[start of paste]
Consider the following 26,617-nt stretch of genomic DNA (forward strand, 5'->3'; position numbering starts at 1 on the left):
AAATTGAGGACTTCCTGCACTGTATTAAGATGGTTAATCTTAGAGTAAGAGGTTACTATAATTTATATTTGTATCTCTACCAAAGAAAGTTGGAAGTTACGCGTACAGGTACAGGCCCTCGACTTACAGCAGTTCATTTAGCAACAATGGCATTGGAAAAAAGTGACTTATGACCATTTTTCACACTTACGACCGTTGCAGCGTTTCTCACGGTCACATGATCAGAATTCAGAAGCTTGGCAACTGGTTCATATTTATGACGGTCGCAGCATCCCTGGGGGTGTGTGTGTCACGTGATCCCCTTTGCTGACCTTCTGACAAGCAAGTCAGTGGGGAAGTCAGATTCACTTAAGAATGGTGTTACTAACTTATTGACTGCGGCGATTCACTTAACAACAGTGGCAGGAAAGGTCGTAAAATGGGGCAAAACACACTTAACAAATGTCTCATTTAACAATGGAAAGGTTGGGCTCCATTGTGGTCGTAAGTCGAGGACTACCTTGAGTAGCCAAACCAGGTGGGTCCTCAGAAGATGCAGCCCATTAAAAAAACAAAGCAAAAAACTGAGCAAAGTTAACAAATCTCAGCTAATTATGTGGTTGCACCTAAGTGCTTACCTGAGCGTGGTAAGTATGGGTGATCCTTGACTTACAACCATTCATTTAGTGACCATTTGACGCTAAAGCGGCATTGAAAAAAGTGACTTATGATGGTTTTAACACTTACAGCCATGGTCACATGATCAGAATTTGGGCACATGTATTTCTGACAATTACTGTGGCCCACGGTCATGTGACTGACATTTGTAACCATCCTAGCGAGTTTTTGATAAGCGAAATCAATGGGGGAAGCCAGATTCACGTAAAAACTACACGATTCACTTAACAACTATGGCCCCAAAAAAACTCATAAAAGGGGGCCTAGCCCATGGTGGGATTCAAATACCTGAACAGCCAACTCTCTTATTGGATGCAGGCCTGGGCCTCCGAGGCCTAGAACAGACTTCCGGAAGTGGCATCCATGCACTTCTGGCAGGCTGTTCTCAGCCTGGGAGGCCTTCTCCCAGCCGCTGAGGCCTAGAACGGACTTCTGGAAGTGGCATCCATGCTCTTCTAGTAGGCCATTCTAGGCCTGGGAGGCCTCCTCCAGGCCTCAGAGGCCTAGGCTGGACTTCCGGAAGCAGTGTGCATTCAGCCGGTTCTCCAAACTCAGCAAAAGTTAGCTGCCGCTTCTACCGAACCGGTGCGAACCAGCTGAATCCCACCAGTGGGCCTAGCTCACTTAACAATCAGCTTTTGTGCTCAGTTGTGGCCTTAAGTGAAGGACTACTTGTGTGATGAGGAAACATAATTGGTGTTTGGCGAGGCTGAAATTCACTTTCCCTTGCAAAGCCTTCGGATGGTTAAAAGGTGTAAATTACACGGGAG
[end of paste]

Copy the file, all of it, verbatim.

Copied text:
Consider the following 26,617-nt stretch of genomic DNA (forward strand, 5'->3'; position numbering starts at 1 on the left):
AAATTGAGGACTTCCTGCACTGTATTAAGATGGTTAATCTTAGAGTAAGAGGTTACTATAATTTATATTTGTATCTCTACCAAAGAAAGTTGGAAGTTACGCGTACAGGTACAGGCCCTCGACTTACAGCAGTTCATTTAGCAACAATGGCATTGGAAAAAAGTGACTTATGACCATTTTTCACACTTACGACCGTTGCAGCGTTTCTCACGGTCACATGATCAGAATTCAGAAGCTTGGCAACTGGTTCATATTTATGACGGTCGCAGCATCCCTGGGGGTGTGTGTGTCACGTGATCCCCTTTGCTGACCTTCTGACAAGCAAGTCAGTGGGGAAGTCAGATTCACTTAAGAATGGTGTTACTAACTTATTGACTGCGGCGATTCACTTAACAACAGTGGCAGGAAAGGTCGTAAAATGGGGCAAAACACACTTAACAAATGTCTCATTTAACAATGGAAAGGTTGGGCTCCATTGTGGTCGTAAGTCGAGGACTACCTTGAGTAGCCAAACCAGGTGGGTCCTCAGAAGATGCAGCCCATTAAAAAAACAAAGCAAAAAACTGAGCAAAGTTAACAAATCTCAGCTAATTATGTGGTTGCACCTAAGTGCTTACCTGAGCGTGGTAAGTATGGGTGATCCTTGACTTACAACCATTCATTTAGTGACCATTTGACGCTAAAGCGGCATTGAAAAAAGTGACTTATGATGGTTTTAACACTTACAGCCATGGTCACATGATCAGAATTTGGGCACATGTATTTCTGACAATTACTGTGGCCCACGGTCATGTGACTGACATTTGTAACCATCCTAGCGAGTTTTTGATAAGCGAAATCAATGGGGGAAGCCAGATTCACGTAAAAACTACACGATTCACTTAACAACTATGGCCCCAAAAAAACTCATAAAAGGGGGCCTAGCCCATGGTGGGATTCAAATACCTGAACAGCCAACTCTCTTATTGGATGCAGGCCTGGGCCTCCGAGGCCTAGAACAGACTTCCGGAAGTGGCATCCATGCACTTCTGGCAGGCTGTTCTCAGCCTGGGAGGCCTTCTCCCAGCCGCTGAGGCCTAGAACGGACTTCTGGAAGTGGCATCCATGCTCTTCTAGTAGGCCATTCTAGGCCTGGGAGGCCTCCTCCAGGCCTCAGAGGCCTAGGCTGGACTTCCGGAAGCAGTGTGCATTCAGCCGGTTCTCCAAACTCAGCAAAAGTTAGCTGCCGCTTCTACCGAACCGGTGCGAACCAGCTGAATCCCACCAGTGGGCCTAGCTCACTTAACAATCAGCTTTTGTGCTCAGTTGTGGCCTTAAGTGAAGGACTACTTGTGTGATGAGGAAACATAATTGGTGTTTGGCGAGGCTGAAATTCACTTTCCCTTGCAAAGCCTTCGGATGGTTAAAAGGTGTAAATTACACGGGAG